A benefit to being on the bus route is clearly popular with those of us with young children or anyone who didn’t feel like walking up the hill with all the equipment. It’s definitely a bonus for the hotel!
The apartment itself is cosy and comfortable, with both a bathroom and shower room, as well as separate toilet. A kitchen and dining area that opens out into the living area, with comfy sofa, television and electric fire. Where you can peer out into the mountains from the balcony.
There were two bedrooms in our apartment, one double and one with 2 single beds, although this can be rearranged as the beds are all singles that can be pushed together and attached with velcro. The only issue we had with the beds was the very thin pillows, although this may be personal preference as I always like a hard cushion otherwise I wake up with a sore neck!
We had plenty of plugs to charge up electronics and the cooker and dishwasher were fairly easy to use. There were plenty of appliances from a coffee machine to toaster to use, plus an endless amount of glassware and crockery.
Unsurprisingly there are a variety of different ski rental shops in the area. We hired our equipment from one of the several Intersport Ski Hire shops who were very efficient at getting the correct fitting gear. They didn’t speak much English and as we didn’t speak much French the conversation was a little stilted, but we managed to work out what was going on! You can buy just about any equipment you might need in the shop too, so if you have forgotten your goggles or jacket then don’t panic. It took around half and hour to forty minutes to get us all fully kitted out with ski equipment, so make sure you’re not in a rush to head off elsewhere.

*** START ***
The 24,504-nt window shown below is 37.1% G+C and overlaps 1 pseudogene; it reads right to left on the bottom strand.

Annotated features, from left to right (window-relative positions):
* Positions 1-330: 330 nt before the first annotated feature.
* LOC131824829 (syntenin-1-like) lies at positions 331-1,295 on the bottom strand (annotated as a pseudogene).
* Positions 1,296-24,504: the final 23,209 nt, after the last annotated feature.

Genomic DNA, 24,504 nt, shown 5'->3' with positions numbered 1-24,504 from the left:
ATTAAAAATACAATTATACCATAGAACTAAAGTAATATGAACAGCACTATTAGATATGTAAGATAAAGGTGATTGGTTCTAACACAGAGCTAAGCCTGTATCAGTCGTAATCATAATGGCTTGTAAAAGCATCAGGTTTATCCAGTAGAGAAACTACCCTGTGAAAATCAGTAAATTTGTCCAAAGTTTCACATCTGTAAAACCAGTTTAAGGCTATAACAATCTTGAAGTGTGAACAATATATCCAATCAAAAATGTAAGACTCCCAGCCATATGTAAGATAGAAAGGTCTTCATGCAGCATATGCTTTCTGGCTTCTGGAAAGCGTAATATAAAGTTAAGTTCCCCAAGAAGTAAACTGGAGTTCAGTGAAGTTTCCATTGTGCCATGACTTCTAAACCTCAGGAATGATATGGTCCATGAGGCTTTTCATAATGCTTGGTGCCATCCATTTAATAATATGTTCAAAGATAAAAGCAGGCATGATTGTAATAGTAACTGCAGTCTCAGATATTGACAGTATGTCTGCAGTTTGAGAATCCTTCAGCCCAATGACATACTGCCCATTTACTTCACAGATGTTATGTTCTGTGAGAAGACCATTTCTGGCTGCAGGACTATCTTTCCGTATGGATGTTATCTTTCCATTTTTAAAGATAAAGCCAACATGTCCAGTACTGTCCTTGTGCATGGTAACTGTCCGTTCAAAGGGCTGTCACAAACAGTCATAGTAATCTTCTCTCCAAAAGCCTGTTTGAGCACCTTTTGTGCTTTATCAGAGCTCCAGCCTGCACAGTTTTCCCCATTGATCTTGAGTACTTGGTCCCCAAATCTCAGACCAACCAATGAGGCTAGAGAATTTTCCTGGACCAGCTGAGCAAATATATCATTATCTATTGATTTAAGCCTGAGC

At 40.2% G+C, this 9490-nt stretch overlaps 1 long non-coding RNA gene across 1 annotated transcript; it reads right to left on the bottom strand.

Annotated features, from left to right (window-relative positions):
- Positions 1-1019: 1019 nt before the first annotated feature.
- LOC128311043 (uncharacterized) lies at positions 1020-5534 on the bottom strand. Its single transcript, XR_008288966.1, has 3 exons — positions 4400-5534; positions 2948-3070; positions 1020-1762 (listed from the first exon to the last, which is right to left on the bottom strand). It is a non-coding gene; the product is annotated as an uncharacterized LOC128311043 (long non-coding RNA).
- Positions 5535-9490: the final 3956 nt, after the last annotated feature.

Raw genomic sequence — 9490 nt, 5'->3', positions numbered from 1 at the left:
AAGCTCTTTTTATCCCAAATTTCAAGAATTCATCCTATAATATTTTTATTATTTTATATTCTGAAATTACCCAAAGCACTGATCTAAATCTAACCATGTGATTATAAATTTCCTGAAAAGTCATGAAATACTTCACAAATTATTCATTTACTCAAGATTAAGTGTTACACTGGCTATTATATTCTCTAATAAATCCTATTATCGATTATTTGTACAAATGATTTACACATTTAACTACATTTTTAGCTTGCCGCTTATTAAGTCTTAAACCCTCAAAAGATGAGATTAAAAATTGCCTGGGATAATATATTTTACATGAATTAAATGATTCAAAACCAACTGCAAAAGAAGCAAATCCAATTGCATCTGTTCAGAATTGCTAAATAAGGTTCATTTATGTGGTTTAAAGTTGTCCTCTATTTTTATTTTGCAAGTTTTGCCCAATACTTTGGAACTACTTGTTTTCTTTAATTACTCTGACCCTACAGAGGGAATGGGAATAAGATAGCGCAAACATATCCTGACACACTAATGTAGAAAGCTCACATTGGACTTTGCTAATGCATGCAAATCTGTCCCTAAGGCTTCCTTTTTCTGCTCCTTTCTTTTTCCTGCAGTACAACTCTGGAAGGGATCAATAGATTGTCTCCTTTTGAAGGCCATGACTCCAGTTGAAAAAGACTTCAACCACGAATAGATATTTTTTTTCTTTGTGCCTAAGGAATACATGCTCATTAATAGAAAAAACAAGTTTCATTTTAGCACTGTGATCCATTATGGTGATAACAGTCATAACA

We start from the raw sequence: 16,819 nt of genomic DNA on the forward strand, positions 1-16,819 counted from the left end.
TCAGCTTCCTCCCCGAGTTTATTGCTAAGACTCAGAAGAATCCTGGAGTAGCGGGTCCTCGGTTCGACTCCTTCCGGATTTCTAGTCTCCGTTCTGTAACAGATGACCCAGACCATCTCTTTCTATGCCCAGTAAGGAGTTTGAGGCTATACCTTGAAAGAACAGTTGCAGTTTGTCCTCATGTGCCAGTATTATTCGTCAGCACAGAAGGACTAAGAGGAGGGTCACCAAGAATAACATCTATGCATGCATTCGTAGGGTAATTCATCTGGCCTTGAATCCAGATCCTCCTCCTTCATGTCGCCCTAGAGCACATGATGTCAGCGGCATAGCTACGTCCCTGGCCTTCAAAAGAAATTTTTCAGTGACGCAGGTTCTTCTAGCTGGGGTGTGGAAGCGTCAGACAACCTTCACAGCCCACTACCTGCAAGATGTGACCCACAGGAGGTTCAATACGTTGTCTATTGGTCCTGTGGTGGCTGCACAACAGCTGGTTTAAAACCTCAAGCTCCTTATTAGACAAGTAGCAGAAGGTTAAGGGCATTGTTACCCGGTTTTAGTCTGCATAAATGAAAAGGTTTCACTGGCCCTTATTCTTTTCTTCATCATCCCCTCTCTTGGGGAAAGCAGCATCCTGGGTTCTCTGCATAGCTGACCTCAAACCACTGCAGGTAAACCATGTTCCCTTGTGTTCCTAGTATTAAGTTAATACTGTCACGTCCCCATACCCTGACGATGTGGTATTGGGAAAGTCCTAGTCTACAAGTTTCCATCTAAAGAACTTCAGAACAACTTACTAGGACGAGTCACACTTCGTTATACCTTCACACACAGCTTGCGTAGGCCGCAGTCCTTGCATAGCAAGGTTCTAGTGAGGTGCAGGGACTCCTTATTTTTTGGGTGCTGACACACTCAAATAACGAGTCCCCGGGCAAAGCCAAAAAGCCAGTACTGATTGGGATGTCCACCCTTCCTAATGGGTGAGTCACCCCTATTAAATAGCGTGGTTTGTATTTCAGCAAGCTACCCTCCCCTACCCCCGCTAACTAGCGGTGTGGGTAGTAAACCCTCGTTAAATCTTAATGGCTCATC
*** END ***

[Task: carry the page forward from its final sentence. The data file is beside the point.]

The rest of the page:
If hiring from Intersport I recommend you book in advance, just in case they happen to be very busy. You will probably be fine to just arrive and hire, but during busy periods such as holidays it might be more difficult.
We made good use of our ski equipment and they were in great working order, with no issues whatsoever. At the end of our ski holiday we took everything back to our shop and once they checked that everything was accounted for we could head on our way. It literally took minutes to return. Very efficient!
One of our first stops in the town was to the Arêches Tourist Office on the corner of the main street. They have all the information you need to plan visits to various local farms and other tours. They can also help out with maps for the local area, ski slopes and bus timetables.
There is a small general shop in Arêches, which has all the usual mini market items including frozen pizza, fruit and veg, cold meats and cheese, tins and packet food. The food here can be quite expensive compared to the UK, so if you are staying for a while then stock up at a bigger supermarket on the way and just buy the fresh food here.